That’s what happens when Tony Stark is responsible for creating the new Spidey suit. We got a brief taste of Spidey’s Stark-ified suit in Captain America: Civil War, but there’s a lot more it can do, too. Peter realizes the suit comes with a bunch of other features after he uses something Stark called the “training-wheels protocol.”

In addition to its own JARVIS-like voice assistant, some of the other features include:

- A heater

- It lights up

- The Spider logo on the chest can float off and assist in providing “surveillance data,” according to Carroll.

- An airbag

- Different sorts of webs that can be unlocked

“We tried to look through the comics and pull out all of the sort of fun and wacky things that Steve [Ditko] did, which seemed even harder to explain when he built it in his own bedroom,” Carroll said.

And he has a pretty cool aunt!

Marisa Tomei returns as a much younger version of Peter’s Aunt May, and a much hipper version, too.

“They have a really cool relationship in this movie where we tried to reenvision that as well,” Carroll said. “So instead of this grand matronly aunt, who for some reason is twice the age of Peter's parents, it's almost like the big sister. She's a little older than him, of course, but they're just different people. She's a little more rock 'n' roll and he's a little more home robotics club. “

But he’s not cool enough to hang out in Manhattan… yet.

Of all the Spider-Man movies, Homecoming will probably spend the most time outside of Manhattan, as Peter Parker’s life at this point is very much rooted in Queens.

“If you think of New York, you usually think of Manhattan.  So it's a very conscious choice to say he is not in Manhattan,” production designer Oliver Scholl said. “Manhattan stands for the big guys.  It's always across the river.  That's what he aspires to. That's where the Avengers Tower is – looming in the sunset. But he's not there… yet.”

Aside from Queens, the film will also include an action sequence at the Washington Monument, as well as one on the Staten Island ferry.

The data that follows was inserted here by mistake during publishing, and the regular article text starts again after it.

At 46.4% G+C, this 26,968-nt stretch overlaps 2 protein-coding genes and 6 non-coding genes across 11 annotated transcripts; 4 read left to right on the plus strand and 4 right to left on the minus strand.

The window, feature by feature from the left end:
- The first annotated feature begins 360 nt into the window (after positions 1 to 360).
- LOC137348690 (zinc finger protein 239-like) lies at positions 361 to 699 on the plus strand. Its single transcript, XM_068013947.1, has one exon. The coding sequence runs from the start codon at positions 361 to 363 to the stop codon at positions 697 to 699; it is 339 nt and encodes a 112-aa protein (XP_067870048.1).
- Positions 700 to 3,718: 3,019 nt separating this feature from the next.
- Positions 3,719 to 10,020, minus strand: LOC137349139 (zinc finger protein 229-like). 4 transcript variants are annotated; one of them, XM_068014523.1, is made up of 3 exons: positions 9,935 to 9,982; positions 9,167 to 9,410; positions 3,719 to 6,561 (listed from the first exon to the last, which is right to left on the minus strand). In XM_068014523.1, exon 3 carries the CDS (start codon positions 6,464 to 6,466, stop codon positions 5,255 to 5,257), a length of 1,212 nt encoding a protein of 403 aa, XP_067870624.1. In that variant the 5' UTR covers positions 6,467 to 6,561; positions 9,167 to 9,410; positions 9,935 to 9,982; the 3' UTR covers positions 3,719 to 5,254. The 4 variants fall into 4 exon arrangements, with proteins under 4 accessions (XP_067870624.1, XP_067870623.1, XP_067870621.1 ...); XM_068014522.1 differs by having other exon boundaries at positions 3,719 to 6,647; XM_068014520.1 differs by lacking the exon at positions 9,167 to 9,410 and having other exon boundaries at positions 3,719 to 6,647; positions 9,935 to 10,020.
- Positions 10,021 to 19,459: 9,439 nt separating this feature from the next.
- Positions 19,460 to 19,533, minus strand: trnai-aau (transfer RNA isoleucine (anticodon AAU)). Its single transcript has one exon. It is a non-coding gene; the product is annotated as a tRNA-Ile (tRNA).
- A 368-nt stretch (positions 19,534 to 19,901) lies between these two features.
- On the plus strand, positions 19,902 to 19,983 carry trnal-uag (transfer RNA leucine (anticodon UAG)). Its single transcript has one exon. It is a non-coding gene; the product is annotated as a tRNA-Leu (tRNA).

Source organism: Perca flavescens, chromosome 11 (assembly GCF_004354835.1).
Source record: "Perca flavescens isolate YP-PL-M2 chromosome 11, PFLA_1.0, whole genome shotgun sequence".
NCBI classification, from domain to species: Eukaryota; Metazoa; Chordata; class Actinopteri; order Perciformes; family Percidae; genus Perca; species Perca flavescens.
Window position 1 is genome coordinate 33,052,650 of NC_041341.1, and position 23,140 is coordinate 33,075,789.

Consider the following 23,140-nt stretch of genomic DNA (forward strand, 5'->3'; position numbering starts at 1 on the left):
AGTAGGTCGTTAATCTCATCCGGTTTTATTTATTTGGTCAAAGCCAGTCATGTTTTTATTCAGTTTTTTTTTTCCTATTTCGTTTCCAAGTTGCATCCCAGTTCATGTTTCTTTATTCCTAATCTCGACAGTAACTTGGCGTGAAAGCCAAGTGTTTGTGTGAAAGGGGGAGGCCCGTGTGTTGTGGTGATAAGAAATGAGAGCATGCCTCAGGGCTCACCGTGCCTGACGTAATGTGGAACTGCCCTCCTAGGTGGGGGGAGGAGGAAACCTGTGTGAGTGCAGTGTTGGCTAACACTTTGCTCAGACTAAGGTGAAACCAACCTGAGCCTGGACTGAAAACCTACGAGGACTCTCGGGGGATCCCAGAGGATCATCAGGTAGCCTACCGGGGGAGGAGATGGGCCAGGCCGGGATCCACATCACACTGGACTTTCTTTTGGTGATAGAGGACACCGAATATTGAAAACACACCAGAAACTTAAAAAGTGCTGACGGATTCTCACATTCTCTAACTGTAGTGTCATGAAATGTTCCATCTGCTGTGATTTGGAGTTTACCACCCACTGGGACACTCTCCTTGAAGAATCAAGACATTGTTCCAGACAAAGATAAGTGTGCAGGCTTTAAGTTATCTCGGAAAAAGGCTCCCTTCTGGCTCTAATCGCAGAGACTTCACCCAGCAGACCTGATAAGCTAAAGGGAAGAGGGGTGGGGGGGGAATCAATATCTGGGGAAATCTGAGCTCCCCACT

You remember Spider-Man’s brief flirtation with being an Avenger, right?

When Homecoming picks up, it’s shortly after the events of Captain America: Civil War, and we meet up with a Peter Parker who essentially went on this unbelievably awesome Avengers vacation and then was tossed back into the cold, harsh reality of being a teenager and having to go to school.

We will get to see a little bit more of what Parker’s Avengers experience was like shortly after the film begins.

“Tony Stark grants him the new high-tech version of the spider-suit. The one that we saw him use in Civil War,” producer Carroll said. “And what we'll see is a quick little flashback, which sorta shows his whirlwind tour; [how he] gets plucked out of Queens and pulled into the events of Civil War.”


But Spider-Man: Homecoming also connects to the very first Avengers movie.

The great thing about Homecoming for longtime fans of the Marvel Cinematic Universe will come in seeing all the big (and small) ways they connect Spider-Man to the other Marvel Studios movies. In fact, the opening of the film takes place shortly after the events of the first Avengers movie, as crews attempt to clean up all of the immense wreckage born out of the Battle of New York.

This is where we first meet the film’s central villain, Adrian Toomes, aka the Vulture.

“He thinks he's landed this giant contract to help clean up after the Battle of New York,” Carroll said. “He's brought on extra men. He bought extra trucks. He's all in. A day into his work, this new organization no one’s ever heard of called the Department of Damage Control shows up and says, 'We got this. You guys go home.'”

And yes, that is the same Department of Damage Control from the comics.

In the comics, Tony Stark was one of the original owners of the Department of Damage Control, which is a company meant to clean up after big superhero battles and assist in restoring things back to normal. In Homecoming, the company will be used as a way to both bring Stark back into Spider-Man’s universe, but also as an instigator for Toomes, a hard-working, blue-collar guy who watches the promise of a great gig stripped from him by Stark’s company.

“He runs salvage. He's a working guy,” Michael Keaton said. “He's built this business, this company. He works hard. And they took it from him.”

Before Toomes and his crew get the boot, however, they’re able to swipe some of the alien tech left over from the Battle of New York, and that weaponry opens up a whole new side business.